I came across the following task:

Add 3 new users - alice, bob, charles

  • Create a new group - marketing - and add alice, bob and charles to that group
  • Create a directory - /marketing - whose owner is alice and group is marketing

  • Set appropriate permissions so that the marketing group can share documents in the new directory but nobody else can see the documents.

  • Give charles read-only permission.

  • Create an empty file in /marketing named "empty".

Here is my answer:

  • useradd alice
  • useradd bob
  • useradd charles
  • mkdir /marketing
  • chown alice:marketing /marketing
  • chmod g=rwx,o=x /marketing
  • setacl -m u:charles:r d /marketing
  • touch /marketing/empty

I guess I got everything right except to give charles only read permissions.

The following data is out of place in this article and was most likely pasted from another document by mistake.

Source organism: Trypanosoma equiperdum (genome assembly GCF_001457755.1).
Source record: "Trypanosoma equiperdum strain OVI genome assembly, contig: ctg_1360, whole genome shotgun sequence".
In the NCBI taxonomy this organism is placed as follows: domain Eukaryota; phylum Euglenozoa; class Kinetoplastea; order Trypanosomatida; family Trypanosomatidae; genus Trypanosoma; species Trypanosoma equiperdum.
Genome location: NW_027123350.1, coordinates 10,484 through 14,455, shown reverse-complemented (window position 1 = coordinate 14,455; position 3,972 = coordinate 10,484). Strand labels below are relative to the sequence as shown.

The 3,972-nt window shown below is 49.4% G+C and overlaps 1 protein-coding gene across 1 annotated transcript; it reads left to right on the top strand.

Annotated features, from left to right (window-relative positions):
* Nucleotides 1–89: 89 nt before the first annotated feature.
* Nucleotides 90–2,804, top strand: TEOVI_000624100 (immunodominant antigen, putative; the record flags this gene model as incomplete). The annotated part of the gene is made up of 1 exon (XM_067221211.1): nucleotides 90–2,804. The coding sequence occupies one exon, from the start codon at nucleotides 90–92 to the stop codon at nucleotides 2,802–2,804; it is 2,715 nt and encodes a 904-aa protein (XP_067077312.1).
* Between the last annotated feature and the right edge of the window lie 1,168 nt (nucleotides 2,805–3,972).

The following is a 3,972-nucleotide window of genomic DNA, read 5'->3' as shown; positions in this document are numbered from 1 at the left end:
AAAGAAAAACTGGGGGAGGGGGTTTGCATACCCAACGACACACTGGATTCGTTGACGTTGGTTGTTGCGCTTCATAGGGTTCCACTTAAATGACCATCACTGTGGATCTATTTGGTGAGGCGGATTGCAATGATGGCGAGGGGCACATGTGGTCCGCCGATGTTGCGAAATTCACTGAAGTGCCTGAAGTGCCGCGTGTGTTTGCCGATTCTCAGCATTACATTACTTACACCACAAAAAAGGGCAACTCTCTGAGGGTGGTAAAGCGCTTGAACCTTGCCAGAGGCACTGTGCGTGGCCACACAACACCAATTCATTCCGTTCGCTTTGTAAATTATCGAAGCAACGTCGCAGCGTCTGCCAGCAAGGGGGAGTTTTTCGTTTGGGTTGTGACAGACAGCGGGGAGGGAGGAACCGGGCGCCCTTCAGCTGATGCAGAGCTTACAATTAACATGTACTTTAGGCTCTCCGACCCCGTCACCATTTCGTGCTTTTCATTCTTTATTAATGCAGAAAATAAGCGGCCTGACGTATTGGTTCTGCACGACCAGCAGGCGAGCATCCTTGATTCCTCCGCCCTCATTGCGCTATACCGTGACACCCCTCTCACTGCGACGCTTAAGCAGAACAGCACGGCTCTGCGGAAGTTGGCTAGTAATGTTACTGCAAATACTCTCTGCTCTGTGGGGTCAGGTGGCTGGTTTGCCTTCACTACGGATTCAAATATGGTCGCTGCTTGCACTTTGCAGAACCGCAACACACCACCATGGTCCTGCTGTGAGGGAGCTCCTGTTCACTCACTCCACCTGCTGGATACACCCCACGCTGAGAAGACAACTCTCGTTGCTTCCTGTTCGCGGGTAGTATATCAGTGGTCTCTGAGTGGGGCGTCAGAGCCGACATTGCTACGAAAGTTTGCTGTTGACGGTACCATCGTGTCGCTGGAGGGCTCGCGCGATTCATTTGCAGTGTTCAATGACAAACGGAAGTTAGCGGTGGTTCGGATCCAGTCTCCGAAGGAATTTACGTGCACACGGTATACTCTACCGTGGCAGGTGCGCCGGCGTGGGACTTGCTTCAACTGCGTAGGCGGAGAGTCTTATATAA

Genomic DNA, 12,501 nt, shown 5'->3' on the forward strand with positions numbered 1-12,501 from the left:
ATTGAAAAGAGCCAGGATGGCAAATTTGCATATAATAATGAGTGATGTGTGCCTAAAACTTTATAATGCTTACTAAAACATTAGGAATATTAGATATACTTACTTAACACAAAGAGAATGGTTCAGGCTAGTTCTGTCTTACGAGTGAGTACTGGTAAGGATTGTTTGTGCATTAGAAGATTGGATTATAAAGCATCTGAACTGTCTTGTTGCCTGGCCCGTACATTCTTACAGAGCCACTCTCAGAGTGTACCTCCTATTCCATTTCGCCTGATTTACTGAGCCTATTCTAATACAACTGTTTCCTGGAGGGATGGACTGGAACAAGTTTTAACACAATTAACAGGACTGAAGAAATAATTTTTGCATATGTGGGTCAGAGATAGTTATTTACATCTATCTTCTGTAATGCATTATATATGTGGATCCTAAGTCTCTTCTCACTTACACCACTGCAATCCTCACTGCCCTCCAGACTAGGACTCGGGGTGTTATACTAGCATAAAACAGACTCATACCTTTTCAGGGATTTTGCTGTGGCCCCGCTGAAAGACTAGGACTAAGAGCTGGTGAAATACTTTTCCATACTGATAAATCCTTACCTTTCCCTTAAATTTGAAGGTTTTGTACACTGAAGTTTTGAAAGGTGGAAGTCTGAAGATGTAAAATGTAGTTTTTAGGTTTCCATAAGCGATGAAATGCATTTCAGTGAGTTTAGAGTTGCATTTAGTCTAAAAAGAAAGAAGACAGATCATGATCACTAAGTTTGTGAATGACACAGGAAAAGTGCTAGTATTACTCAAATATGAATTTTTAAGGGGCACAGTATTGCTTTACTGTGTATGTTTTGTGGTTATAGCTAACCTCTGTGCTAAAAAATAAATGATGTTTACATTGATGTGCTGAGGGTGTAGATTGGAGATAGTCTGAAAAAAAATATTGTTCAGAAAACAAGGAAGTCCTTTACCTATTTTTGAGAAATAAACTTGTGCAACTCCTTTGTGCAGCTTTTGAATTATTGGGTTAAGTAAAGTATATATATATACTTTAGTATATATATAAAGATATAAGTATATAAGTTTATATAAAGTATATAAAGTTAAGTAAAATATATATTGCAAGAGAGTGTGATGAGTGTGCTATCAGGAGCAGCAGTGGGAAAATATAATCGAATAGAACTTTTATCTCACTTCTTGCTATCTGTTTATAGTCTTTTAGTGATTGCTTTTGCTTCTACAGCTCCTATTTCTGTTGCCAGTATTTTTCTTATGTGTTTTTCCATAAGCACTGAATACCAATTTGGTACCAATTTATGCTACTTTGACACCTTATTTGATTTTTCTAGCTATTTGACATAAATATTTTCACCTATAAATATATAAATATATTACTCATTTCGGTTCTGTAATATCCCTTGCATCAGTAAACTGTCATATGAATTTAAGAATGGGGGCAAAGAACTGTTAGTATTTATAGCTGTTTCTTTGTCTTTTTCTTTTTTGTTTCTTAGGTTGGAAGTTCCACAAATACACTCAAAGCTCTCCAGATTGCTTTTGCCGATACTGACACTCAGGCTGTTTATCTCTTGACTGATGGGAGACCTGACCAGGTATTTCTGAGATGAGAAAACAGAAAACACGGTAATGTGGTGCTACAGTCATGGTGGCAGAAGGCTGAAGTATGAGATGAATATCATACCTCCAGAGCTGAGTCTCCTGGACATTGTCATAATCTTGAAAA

As you can see in my answer I did using acls, however, since charles is also the marketing group, i believe it ignores the acls, because I switches to user Charles and I was able to create a file in /marketing.

That makes me question if the task itself doesn't make sense!

or do i have to remove charles from the marketing group?

  • Which OS is this? That should work (and it does on, e.g., Linux and with setfacl, at least on an ACL-capable filesystem). But POSIX never finished an ACL standard, so there isn't actually a standard behavior. (And you want rx not just r) – derobert Mar 13 at 22:08
  • This is centos 7 – alkabary Mar 13 at 22:10
  • Then it should work. What is setacl? Do you mean setfacl? In which case you've got a mistake in the syntax. – derobert Mar 13 at 22:12
  • (Try setfacl -m u:charles:rx /marketing — presumably Charles should be able to access the directory and its contents, not just list them, hence the x as well) – derobert Mar 13 at 22:16
  • @derobert You are correct, the POSIX ACL proposal from 1993 has been withdrawn in 1997. Modern OS use the ACL definitions from the NFSv4 standard that is bitwise identical to NTFS ACLs. – schily Mar 21 at 14:38

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